At least their losing bid brought them sympathy. England's attempt has brought nothing but derision, and the only mitigation I can offer is that the main blemish of the bidding system is that it encourages rival countries to outdo each other in fawning. We proved to be wonderfully adept at that.

Sadly, those Fifa ingrates gave nothing but a burp in return for being wined and dined in the earth's finest establishments, personally entertained at a palace banquet by our top prince and glad-handed by two of England's finest football legends - and we don't have many of those to spare.

The result of the campaign was a humiliation that should leave a scar far deeper than England's early exit from Euro 2000. At least our deficiencies on the pitch did not come as a shock. The fact that over £10m was squandered with carefree abandon on such a forlorn hope reveals a much more distressing lack of tactical skill.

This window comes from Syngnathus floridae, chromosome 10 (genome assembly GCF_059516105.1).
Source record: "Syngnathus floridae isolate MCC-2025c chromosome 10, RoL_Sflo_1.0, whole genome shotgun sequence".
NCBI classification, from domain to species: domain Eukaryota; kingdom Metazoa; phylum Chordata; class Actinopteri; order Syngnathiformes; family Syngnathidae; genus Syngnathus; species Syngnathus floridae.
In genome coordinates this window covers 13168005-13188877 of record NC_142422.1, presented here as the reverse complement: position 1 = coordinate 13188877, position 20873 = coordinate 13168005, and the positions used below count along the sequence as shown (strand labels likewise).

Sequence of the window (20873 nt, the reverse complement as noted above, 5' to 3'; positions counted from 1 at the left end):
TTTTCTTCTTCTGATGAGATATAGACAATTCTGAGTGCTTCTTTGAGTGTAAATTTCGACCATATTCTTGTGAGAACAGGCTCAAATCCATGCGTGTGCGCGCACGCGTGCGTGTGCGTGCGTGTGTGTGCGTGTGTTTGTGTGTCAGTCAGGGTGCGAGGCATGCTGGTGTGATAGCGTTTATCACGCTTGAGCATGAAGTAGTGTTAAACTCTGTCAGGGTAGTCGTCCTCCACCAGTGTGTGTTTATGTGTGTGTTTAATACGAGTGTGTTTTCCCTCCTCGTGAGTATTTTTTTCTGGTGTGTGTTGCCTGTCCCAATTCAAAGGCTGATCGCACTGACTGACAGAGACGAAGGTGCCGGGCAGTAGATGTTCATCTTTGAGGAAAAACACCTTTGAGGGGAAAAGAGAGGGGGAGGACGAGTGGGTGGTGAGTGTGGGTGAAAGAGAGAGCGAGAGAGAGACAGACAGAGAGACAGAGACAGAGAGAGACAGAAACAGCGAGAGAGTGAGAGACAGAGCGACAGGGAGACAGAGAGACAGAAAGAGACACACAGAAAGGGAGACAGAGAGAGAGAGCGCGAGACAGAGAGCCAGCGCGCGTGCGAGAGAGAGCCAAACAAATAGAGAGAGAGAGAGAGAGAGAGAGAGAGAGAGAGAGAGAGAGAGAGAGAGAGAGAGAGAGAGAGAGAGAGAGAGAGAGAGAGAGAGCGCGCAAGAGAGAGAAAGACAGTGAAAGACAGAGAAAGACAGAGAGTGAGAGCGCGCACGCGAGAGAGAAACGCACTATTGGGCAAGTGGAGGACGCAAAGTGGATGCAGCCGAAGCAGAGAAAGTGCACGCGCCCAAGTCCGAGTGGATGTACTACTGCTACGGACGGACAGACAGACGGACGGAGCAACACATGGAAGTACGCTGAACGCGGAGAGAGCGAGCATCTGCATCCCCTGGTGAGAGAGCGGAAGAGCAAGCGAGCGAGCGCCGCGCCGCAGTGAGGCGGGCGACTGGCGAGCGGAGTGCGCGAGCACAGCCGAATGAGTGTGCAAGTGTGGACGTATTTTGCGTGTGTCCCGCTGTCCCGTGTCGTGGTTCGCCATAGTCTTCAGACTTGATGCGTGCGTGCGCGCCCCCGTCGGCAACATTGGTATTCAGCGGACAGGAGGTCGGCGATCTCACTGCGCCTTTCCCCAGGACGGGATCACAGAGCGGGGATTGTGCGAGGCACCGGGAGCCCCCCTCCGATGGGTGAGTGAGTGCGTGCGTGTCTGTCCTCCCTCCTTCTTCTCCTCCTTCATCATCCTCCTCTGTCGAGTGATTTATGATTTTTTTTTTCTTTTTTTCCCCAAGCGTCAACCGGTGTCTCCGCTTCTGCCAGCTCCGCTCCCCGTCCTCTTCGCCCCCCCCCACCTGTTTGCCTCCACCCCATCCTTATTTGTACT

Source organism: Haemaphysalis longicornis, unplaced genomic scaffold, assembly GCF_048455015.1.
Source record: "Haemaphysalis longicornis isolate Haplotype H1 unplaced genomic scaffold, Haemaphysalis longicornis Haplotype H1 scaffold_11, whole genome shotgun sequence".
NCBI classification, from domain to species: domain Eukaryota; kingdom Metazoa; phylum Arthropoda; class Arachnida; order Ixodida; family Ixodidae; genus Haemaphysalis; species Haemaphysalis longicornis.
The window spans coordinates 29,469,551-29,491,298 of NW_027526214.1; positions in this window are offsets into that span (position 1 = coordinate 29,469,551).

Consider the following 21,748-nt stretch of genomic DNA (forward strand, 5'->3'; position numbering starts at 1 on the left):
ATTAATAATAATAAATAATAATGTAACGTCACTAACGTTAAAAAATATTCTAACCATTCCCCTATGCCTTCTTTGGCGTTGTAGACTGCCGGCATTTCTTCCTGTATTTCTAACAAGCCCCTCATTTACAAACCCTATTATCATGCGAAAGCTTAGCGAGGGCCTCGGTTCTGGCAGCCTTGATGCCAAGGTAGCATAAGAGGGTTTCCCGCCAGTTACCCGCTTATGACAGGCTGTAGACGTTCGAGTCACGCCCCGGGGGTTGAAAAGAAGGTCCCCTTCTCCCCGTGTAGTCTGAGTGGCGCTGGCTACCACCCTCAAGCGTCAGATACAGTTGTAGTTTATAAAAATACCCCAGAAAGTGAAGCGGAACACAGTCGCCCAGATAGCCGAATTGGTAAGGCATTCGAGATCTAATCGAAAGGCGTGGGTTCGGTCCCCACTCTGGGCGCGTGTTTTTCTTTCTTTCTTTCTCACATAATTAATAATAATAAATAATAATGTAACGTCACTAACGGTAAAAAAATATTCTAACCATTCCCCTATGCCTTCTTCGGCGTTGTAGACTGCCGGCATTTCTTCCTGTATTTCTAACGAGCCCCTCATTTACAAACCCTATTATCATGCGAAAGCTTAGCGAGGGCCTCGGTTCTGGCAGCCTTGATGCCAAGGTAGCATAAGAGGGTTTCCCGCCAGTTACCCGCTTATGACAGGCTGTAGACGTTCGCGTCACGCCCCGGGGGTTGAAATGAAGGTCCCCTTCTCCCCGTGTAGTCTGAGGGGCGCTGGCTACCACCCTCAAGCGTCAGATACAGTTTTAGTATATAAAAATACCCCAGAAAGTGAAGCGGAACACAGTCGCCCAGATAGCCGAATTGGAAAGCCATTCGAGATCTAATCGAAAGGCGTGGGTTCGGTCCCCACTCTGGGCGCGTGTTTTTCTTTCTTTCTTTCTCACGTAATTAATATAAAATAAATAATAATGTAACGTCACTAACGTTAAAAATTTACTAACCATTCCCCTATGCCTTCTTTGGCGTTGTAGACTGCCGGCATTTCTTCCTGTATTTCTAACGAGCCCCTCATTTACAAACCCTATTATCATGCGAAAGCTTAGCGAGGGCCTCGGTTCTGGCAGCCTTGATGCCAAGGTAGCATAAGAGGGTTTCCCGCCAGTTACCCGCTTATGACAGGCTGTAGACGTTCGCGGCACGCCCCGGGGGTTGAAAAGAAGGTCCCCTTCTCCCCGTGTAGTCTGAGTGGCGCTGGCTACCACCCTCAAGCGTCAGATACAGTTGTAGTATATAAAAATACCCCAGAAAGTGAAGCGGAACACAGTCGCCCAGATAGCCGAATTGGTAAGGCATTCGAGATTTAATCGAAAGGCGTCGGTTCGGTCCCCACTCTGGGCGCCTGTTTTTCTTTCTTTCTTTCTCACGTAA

These judgements cannot be accused of being largely composed of hindsight. They were uttered in this space at the start of the campaign and repeated regularly during it. Neither was I alone. Indeed, I'm experiencing a rare attack of pride in my profession. Gnarled old buzzards many of us may be but, almost to a man, the cadre of sporting columnists in this country have been catcalling from the touchline ever since this miserable operation first began.

It was a misbegotten, illdesigned and extravagant adventure that always carried a plaintive air of failure despite the bravado with which they forecast eventual triumph. The campaign was misbegotten because of a shortage of genuine parentage. There was no mandate, let alone clamour, from the public, and the Government only became interested on the promise of reflected glory.

Had there been a nod or a wink from Fifa that a bid from us would have been looked upon kindly, it would have been right for England to respond. No one is arguing against the benefits of staging a World Cup. But the opposite was the case. Our entry into the race not only was against Uefa's wishes, it broke a gentleman's agreement with Germany to support their 2006 bid in return for their help in obtaining Euro 96.